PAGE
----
All those hours training, all those fights, all that Olympic dreaming might finally be all worth it for Widefield senior Luis Joe Ybarra Jr.
In two weeks, he finally gets his chance.
Next week, he’ll compete in the 2019 Western Elite Qualifier and Regional Open Championships in Reno, Nev., with a chance to advance to the Olympic Trials. It’s all an effort to make a roster spot on the U.S. boxing team at the 2020 Tokyo Olympics.
“It’s a dream come true to start the process,” he said.
Ybarra Jr. started boxing just before age 8.
He turned 18 last February, making him eligible to compete for the Trials in June 2020. It’s a relief to get to this point, but the work just started. At 138 pounds, he literally has to fight for an Olympic spot in a 32-person field as the top boxers move on.
Ybarra Jr. approaches this qualifier as his one and only chance, though he has two more qualifiers available later this year — if he needs them.
“It’s do or die,” he said.
For years, Ybarra Jr. has been making his rounds around the national and international circuits. He’s a seven-time state Golden Glove winner and a Junior National Golden Gloves winner. He also recently captured silver at an international tournament in Dublin, Ireland.
He knows his work isn’t quite done. Soon enough, he’s going to compete with grown men in the boxing ring. When he’s not attending high school, he’s working out about four hours a day. Sometimes when the weather is cooperative, he’ll jog three to four miles before his first class at Widefield, where he boasts a 3.6 GPA.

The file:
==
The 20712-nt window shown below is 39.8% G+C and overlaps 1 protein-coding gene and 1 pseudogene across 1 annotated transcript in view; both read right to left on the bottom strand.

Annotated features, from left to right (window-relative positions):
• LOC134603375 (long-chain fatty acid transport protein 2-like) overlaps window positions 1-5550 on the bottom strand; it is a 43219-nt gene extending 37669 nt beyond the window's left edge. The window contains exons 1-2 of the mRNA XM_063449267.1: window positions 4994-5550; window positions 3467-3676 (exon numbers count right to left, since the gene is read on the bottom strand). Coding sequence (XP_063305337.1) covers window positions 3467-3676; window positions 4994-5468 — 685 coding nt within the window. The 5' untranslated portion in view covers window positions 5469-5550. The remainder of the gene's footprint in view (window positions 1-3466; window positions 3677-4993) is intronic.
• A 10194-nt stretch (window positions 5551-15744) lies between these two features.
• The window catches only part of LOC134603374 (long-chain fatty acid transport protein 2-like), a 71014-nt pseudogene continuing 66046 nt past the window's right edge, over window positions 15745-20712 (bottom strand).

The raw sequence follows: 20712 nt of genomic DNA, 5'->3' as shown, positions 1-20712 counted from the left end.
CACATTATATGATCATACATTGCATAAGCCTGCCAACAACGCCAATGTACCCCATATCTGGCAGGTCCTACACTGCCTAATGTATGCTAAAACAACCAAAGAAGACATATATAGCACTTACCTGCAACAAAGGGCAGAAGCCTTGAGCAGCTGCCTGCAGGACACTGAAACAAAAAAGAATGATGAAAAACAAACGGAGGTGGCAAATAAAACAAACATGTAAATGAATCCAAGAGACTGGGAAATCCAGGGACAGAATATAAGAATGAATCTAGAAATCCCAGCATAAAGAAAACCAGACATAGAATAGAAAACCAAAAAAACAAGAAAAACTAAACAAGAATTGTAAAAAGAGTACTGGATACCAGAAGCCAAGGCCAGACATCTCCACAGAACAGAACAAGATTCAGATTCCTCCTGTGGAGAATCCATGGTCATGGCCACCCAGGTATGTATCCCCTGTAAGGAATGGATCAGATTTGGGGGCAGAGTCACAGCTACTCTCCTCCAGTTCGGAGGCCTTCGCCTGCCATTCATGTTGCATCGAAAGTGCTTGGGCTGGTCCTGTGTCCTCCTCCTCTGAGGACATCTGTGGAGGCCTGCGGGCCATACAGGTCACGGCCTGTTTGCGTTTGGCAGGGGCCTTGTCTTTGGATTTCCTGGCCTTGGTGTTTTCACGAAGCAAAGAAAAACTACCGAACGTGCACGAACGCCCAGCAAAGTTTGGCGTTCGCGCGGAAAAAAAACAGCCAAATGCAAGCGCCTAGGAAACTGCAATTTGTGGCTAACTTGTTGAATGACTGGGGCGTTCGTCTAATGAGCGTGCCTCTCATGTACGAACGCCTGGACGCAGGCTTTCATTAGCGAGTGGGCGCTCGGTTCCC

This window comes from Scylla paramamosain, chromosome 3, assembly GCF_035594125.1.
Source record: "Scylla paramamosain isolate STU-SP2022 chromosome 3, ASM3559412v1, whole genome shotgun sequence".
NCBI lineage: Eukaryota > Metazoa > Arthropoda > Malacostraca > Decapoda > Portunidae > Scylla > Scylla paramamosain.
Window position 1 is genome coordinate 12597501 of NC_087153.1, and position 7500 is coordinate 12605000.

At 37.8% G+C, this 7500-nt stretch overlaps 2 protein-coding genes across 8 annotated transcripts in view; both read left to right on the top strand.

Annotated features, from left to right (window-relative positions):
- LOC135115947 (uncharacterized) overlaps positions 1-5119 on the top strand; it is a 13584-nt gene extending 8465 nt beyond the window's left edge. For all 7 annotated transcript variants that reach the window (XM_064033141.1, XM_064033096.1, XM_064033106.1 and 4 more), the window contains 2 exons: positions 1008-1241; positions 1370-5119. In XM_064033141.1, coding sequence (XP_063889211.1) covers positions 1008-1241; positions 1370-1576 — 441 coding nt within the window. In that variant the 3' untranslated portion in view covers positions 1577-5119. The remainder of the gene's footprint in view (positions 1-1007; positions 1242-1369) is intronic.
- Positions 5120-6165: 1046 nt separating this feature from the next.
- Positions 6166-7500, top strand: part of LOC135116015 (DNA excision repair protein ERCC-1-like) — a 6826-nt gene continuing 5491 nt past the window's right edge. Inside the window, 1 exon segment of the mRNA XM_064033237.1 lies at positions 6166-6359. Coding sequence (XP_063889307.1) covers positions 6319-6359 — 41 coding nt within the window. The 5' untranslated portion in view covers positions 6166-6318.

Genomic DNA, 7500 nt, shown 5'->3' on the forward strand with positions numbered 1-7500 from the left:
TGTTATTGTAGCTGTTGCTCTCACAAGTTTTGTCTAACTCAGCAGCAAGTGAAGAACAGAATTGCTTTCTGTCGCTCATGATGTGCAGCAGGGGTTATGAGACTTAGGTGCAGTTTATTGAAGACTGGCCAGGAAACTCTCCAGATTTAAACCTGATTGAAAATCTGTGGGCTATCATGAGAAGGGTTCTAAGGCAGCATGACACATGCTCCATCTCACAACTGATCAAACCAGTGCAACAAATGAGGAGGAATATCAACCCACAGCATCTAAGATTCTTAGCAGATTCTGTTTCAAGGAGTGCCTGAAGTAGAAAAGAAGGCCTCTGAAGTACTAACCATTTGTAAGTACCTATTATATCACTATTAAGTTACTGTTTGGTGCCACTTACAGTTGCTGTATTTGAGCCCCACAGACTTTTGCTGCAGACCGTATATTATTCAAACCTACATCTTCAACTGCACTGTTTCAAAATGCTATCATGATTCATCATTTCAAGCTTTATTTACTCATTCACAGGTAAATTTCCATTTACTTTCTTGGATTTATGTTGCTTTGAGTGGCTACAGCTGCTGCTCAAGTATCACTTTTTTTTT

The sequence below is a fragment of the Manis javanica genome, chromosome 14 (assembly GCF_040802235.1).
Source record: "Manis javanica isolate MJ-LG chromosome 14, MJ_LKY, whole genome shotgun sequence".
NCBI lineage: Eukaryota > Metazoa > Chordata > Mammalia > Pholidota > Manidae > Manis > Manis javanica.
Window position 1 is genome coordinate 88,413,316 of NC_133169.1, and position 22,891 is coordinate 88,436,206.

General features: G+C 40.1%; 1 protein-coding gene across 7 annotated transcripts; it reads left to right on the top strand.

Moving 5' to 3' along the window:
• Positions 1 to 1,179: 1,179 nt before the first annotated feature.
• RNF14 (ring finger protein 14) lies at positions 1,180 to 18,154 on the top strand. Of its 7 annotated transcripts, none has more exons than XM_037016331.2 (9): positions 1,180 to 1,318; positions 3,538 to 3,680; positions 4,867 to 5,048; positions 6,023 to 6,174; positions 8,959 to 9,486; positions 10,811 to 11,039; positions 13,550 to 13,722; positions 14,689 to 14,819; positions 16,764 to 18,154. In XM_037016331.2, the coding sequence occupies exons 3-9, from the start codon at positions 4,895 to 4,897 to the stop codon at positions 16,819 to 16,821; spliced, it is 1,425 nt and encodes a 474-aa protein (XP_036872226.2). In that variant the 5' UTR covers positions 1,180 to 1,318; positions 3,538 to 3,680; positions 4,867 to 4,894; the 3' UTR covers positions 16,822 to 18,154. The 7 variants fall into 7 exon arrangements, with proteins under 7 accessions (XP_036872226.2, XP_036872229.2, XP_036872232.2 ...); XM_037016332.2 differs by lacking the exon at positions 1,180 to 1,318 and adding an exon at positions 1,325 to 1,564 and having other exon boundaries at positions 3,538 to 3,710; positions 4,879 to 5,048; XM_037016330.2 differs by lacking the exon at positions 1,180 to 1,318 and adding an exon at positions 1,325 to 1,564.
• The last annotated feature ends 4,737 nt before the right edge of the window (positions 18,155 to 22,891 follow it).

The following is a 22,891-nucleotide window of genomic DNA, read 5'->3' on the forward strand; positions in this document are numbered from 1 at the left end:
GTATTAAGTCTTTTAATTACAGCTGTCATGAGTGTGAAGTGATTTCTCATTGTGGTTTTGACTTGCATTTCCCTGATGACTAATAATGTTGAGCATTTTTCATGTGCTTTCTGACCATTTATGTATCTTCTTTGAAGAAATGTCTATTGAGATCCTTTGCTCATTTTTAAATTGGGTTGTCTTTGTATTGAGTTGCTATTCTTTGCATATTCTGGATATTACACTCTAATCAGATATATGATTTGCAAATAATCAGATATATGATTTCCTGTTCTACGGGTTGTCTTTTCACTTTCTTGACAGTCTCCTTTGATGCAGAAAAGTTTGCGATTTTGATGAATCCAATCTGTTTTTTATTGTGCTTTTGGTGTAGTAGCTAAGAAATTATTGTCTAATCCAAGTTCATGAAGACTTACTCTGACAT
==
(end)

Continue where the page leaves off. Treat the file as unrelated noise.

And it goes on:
“With all my experience traveling internationally, I’m finally able to put all that I know with the eight to 10 years of boxing into action,” Ybarra Jr. said. “This is the last step in the dream.”
He trains at his father’s gym, Ybarra’s Boxing Club, which is southeast of Colorado Springs. Before each workout, he does regular strength training with local trainer Will Lopez.
Through it all, his father, Luis Ybarra Sr., is right by his side. The elder Ybarra never boxed, but he studied the best boxers in history and has transferred that knowledge to the students who come through his gym. He has coached boxing for some 40 years.
Of course, he has a special interest in his son.
After all, the Ybarras are preparing for a lifelong dream: the Olympic Trials. And it’s not enough to just qualify.
“It’s now or never,” Ybarra Sr. said.
And if chasing the Olympic dream wasn’t enough motivation, the Ybarras met with Colorado Springs Mayor John Suthers last week.
“He let me know the town is behind me,” Ybarra Jr. said.